Hong Kong health authorities continued to carry out “ambush-style” lockdowns on Thursday evening, with residents of a Yau Ma Tei neighbourhood and a Mong Kok building ordered to undergo mandatory testing, as the city confirmed 22 new coronavirus infections.
People living in buildings at 7A-27A Pitt Street, 2-50 Tung On Street, 833-889 Canton Road and 10-16 Dundas Street would have to be screened by 2am on Friday, with the lockdown scheduled to end by 7am.
Mandarin Court on Shanghai Street in Mong Kok was also placed under lockdown at 8pm, with the operation also expected to finish by 7am.
A government spokesman said residents would have to remain in their homes until test results were released.
Chief Secretary Matthew Cheung Kin-chung and health minster Professor Sophia Chan Siu-chee arrived to inspect the lockdown area in Yau Ma Tei at around 10pm.
Earlier, a top health official urged the city’s residents to replace traditional cross-family gatherings and festive activities with video conferencing during the coming Lunar New Year.
Despite a general downward trend after a recent rebound in daily caseloads, Undersecretary for Food and Health Dr Chui Tak-yi said infection levels were still going “up and down”, with 685 cases recorded in the past fortnight, 37 per cent of which were untraceable and 33 per cent asymptomatic.
“In the last two weeks, daily cases still remained at double digits. This shows there are still transmission chains in the community,” Chui said.
“In the face of the epidemic, we urge residents, for yourself and others, to avoid cross-family mixing and consider using phone and video conferencing to celebrate and give blessings to each other.
“If you really need to meet, you should minimise interaction time, and wear masks at all times as well as avoid food and drinks.”
Among the 22 new cases, three were imported, while 10 were untraceable. The city’s infection tally stood at 10,552. More than 30 people tested preliminary-positive for the virus.
A 67-year-old patient, who had been allowed to leave isolation after showing a positive antibody response, died on Thursday morning after his condition deteriorated, bringing the coronavirus-related death toll to 186.
A virus-hit construction site at the airport third runway project reported one more confirmed infection on Thursday, taking the cluster size to 22 cases. A preliminary-positive case was also linked to the cluster, pending confirmation.
Earlier it was revealed that a lockdown of three housing blocks on the previous night resulted in just one preliminary-positive test.
The patient – one of 487 residents screened in Tower One of Goodview Garden in Tuen Mun – was sent to the community treatment facility at AsiaWorld-Expo, health authorities said in the morning.
About 2,500 people were subject to the mandatory coronavirus testing that began on Wednesday night and also included buildings in To Kwa Wan and Chai Wan.
Residents living in the three housing blocks were allowed to leave for work after 6am provided they had negative test results, and the last of the lockdowns had been completed as of 11am.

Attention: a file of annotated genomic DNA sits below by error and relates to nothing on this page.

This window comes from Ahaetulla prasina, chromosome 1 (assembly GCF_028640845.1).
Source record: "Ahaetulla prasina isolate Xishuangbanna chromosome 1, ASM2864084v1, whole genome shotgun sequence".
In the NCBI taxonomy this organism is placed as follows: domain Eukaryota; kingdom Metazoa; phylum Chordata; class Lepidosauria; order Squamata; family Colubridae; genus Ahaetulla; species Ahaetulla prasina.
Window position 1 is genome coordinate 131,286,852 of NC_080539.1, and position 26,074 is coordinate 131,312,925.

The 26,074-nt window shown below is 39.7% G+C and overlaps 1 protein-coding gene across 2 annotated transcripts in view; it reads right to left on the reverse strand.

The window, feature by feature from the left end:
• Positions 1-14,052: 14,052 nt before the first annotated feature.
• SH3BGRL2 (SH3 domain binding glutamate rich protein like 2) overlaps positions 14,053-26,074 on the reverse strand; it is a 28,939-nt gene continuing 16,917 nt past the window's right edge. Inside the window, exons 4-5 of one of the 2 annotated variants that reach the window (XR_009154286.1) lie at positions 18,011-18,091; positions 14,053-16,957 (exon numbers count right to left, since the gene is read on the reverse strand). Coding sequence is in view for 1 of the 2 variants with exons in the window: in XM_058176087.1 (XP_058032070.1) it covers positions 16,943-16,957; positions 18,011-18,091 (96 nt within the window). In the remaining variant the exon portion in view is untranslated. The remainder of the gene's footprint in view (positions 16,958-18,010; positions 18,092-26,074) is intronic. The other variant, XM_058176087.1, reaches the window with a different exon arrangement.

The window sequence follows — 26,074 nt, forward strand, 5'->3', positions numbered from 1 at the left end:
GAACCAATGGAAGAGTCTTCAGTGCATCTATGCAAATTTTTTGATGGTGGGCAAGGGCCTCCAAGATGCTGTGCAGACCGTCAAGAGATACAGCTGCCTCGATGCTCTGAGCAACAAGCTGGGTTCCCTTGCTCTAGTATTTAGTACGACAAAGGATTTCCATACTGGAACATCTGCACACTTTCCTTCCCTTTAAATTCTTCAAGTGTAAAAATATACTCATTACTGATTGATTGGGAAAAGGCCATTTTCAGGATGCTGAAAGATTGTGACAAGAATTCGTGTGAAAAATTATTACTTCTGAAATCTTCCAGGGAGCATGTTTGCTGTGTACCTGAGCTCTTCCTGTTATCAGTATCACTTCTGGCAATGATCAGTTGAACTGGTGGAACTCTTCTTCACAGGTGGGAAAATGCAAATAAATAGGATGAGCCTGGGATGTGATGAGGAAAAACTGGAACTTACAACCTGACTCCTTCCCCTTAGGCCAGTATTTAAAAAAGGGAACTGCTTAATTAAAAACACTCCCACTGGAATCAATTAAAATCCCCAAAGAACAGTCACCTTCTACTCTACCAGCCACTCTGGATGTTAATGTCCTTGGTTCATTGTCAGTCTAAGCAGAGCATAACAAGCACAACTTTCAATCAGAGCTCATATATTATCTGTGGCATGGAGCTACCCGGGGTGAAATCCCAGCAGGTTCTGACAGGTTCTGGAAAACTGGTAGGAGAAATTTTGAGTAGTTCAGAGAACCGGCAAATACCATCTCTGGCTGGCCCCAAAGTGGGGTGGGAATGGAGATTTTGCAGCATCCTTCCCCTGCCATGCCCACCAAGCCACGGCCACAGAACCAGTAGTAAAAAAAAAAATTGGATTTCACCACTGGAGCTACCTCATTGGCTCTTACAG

Of the 1,830 people screened in Chai Wan, none tested positive, while there was no answer at 38 flats when government workers came knocking. Three people living in the block were slapped with HK$5,000 (US$645) fines in the morning when it was discovered they had avoided testing.
The building in To Kwa Wan, where 241 people were tested, also yielded no positive results.
Among the 14 lockdown operations conducted since January 23, at least 14 confirmed infections have been uncovered among the more than 14,000 people tested.
On Wednesday, a resident from an overnight lockdown operation in Jordan was sent to hospital after showing an unclear test result for Covid-19. It was not immediately clear what subsequent testing had revealed.
Meanwhile, most Hong Kong civil servants appeared to be following the government’s “advice” to use a Covid-19 exposure notification app before going to work on Thursday morning, even though some doubted its effectiveness and said they felt they were being forced to use it.
A day earlier, the government had “strongly encouraged” its 180,000 civil servants to begin using its “Leave Home Safe” app to record the time and date they entered Tamar headquarters and the Tai Po government offices on Thursday.
The programme will be expanded to include the Harbour Building in Sheung Wan as well as the Mong Kok and Tuen Mun government offices from February 16.
“I already installed it before coming to work. The government said it advised us to do so, but it’s not like we have a choice with the security guards standing outside checking on us,” a 30-year-old civil servant, surnamed Chan, said before entering the Tamar headquarters.
“But I won’t use the app other than when I come to work.”
Others questioned its effectiveness, saying they already have to swipe their staff ID before entering the headquarters anyway.
Several civil servants were seen telling guards they did not have a smartphone and were subsequently allowed in after producing their staff ID.
“I don’t know what this is for,” another civil servant said.
In its Wednesday memo, the government said the new app would help facilitate epidemiological investigations and better protect employees.
First launched in November, the app is designed to notify users if a Covid-19 patient has visited the same venue at a similar time. But it does not have a contact-tracing function.
So far, only 400,000 Hongkongers have downloaded the app, about 5 per cent of the city’s population.
On Thursday, security guards stood at the entrance asking everyone entering to show them their phones to ensure they had scanned the QR code already. Those who had not were asked by the guards to do so.
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